Mumbai crime: Mahadev app owners have Vanuatu passports, says ED

In a jaw-dropping twist in the world of online gambling, the creators and masterminds behind the notorious Mahadev app, Saurabh Chandrakar and Ravi Uppal, have been unmasked as the orchestrators of an underground empire of illegal betting in India. But what sets this scandal apart from the rest? The audacious duo have resorted to an unconventional escape plan. They’ve pulled off the ultimate disappearing act by obtaining citizenship in the remote Oceania nation of Vanuatu. To make matters even more intriguing, they’ve been crisscrossing the globe using Vanuatu passports to dodge Indian law enforcement, leaving the authorities scratching their heads and a nation in shock.

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Credits: Mid-day.com

The Mahadev App Scandal

The Mahadev app, once a household name in India, has now become synonymous with illicit activities. This app was, allegedly, the conduit for a sprawling network of illegal betting operations, with a shocking estimated turnover of about Rs 6000 crore, according to an exhaustive 8,887-page chargesheet filed by the Enforcement Directorate (ED).

Illegal Betting Bonanza

The chargesheet unveils the jaw-dropping scale of the illegal betting operation associated with the Mahadev app. It reveals that nearly two thousand panels, each raking in Rs 30-40 per month, were operating across India. This points to the sheer vastness and profitability of the underground world of illegal betting. But that’s not all; the Mahadev app itself was purportedly pocketing a mind-boggling Rs 450 crore per month, cementing its status as an online betting juggernaut.

Vanuatu Citizenship: A Vanishing Act

The clever turn of events revealed in the chargesheet intensifies the plot. The accused pair behind the Mahadev app, Saurabh Chandrakar and Ravi Uppal, have obtained citizenship in the peaceful Pacific island nation of Vanuatu. They have been able to travel the world undercover thanks to this unorthodox approach; they are traveling using Vanuatu passports in order to avoid detection by Indian law authorities. The reasons they chose Vanuatu as their escape route are yet unknown, but it begs important concerns about how well international collaboration works in situations like this.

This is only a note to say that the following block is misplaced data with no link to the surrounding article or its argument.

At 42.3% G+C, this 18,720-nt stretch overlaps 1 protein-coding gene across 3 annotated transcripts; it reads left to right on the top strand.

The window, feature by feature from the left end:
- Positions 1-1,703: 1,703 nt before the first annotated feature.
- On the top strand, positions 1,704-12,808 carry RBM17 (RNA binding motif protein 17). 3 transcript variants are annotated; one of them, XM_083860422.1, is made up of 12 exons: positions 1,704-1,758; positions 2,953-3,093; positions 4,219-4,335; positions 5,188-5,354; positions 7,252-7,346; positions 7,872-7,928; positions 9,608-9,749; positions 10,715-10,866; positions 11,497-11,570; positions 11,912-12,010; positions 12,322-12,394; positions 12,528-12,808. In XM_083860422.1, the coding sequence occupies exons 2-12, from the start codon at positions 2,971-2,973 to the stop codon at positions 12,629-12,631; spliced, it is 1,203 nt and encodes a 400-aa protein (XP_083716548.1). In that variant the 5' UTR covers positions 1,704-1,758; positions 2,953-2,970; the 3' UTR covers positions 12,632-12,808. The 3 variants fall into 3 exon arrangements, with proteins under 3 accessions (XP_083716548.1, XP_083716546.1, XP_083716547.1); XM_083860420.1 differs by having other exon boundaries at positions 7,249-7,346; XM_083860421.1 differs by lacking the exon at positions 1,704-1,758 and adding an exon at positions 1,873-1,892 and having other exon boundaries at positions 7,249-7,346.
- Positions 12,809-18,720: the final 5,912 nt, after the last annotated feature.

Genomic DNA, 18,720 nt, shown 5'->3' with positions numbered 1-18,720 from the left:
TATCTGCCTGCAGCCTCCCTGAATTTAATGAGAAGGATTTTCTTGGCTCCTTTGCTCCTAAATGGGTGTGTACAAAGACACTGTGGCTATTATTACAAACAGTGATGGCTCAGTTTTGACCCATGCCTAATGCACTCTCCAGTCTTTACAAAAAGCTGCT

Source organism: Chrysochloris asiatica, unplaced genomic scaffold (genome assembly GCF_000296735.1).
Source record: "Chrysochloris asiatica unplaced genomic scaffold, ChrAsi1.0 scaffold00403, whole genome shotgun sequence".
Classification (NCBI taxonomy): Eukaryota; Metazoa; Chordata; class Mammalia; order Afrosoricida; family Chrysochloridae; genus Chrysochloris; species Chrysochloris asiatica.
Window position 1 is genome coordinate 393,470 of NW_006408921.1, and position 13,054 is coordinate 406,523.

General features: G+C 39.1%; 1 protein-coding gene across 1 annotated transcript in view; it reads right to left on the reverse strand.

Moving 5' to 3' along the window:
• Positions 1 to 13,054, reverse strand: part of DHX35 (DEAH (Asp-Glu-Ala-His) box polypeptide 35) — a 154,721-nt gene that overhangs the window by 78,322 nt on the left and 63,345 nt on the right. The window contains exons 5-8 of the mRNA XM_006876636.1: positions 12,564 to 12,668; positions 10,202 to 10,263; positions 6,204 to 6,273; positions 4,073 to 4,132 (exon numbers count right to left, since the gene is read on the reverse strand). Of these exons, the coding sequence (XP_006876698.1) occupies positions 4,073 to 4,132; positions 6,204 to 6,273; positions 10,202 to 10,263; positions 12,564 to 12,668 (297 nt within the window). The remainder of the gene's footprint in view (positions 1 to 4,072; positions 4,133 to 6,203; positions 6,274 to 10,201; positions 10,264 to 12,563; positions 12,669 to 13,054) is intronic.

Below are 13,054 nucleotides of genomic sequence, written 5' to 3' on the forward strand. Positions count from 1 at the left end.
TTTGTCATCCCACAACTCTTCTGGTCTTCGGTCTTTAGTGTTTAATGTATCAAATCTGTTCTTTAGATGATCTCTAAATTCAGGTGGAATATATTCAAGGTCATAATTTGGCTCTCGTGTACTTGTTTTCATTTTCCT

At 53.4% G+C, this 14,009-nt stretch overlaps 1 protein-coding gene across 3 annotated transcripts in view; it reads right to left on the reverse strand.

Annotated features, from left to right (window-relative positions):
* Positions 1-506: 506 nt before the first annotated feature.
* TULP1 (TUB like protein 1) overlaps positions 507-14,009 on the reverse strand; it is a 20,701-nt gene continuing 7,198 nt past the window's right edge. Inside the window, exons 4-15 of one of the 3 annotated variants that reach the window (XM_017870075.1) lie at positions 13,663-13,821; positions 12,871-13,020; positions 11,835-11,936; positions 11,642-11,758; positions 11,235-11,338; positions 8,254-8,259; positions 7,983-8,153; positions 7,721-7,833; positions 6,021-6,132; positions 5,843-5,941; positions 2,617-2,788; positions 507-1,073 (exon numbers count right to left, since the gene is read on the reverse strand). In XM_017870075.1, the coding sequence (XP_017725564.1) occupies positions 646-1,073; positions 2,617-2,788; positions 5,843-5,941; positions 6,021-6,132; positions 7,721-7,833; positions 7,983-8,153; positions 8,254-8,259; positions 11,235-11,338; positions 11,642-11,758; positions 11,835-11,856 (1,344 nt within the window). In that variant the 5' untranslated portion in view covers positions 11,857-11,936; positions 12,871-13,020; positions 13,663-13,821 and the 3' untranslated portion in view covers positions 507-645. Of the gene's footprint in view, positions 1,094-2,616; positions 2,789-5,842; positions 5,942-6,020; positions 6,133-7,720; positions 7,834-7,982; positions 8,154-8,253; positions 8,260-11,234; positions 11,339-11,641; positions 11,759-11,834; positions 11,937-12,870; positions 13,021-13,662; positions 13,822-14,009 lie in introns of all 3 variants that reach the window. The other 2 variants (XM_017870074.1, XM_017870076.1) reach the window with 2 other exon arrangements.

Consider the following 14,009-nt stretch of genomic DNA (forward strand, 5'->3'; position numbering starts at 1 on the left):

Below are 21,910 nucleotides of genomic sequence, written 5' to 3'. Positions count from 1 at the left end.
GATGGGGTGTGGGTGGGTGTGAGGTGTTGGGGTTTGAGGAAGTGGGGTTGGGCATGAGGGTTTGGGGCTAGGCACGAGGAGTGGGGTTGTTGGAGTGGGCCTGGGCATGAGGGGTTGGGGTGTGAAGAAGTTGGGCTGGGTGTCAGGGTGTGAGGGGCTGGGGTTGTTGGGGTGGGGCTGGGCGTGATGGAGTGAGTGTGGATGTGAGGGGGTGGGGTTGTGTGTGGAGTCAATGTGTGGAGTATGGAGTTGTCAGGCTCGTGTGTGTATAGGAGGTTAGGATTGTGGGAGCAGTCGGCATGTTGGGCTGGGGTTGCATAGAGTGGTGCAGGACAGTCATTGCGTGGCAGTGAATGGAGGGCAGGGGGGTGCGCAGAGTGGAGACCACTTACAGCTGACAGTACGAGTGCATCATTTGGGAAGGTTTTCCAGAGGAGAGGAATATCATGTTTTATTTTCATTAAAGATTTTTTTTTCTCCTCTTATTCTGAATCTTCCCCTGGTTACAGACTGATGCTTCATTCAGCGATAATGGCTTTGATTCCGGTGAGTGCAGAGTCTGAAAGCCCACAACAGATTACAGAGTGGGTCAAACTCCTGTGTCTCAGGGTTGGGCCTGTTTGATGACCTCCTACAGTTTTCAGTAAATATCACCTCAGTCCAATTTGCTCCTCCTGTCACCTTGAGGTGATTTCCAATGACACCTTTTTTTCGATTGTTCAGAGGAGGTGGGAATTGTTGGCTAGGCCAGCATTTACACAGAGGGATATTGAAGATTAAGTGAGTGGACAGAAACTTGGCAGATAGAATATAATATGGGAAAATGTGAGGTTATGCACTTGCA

Legal Tightrope

The chargesheet has stacked up a mountain of legal challenges for Chandrakar and Uppal, who now face a barrage of charges ranging from illegal betting to money laundering and other financial crimes. The Prevention of Money Laundering Act, 2002, is at the heart of the case, and it packs a punch with its hefty penalties for those found guilty of money laundering. To complicate matters further, the chargesheet notes that the accused have applied for Australian visas without relinquishing their Indian citizenship, adding a layer of complexity to their legal status.

Manhunt Unleashed

As Indian authorities grapple with the enormity of the illegal betting operation and the audacity of the accused, a nationwide manhunt has been launched to track down Saurabh Chandrakar and Ravi Uppal. Their reported use of Vanuatu passports to evade law enforcement adds an international dimension to the case, making their capture a challenging puzzle. The Indian government is expected to enlist the support of Vanuatu and other nations in pursuit of these elusive individuals.

The Companies Behind the Mahadev App

The Mahadev app scandal also casts a spotlight on the responsibilities of companies and app stores in ensuring that the apps on their platforms adhere to legal and ethical standards. It is disconcerting that the creators of the Mahadev app managed to operate a sprawling illegal betting network under the radar for an extended period. This raises concerns about how such apps can slip through the cracks and thrive within the digital ecosystem.

This incident underscores the vital importance of rigorous due diligence for app developers, especially in sectors with a high potential for misuse. App stores and hosting platforms must intensify their scrutiny of app content and functionality to prevent the dissemination of harmful or illegal content.

Conclusion

The Mahadev app scandal, with its allegations of illegal betting and the accused’s enigmatic choice to acquire Vanuatu citizenship, is a stark reminder of the challenges of addressing online crime and unlawful activities in the digital age. It brings into focus the responsibilities of app stores, the need for robust legal measures, and the significance of international collaboration in addressing transnational crimes. As the manhunt for Saurabh Chandrakar and Ravi Uppal continues, this case is likely to have repercussions that stretch beyond its immediate legal implications, shaping discussions about online crime and global citizenship. The great escape of the Mahadev app creators has left us all captivated, waiting to see how this high-stakes drama unfolds.


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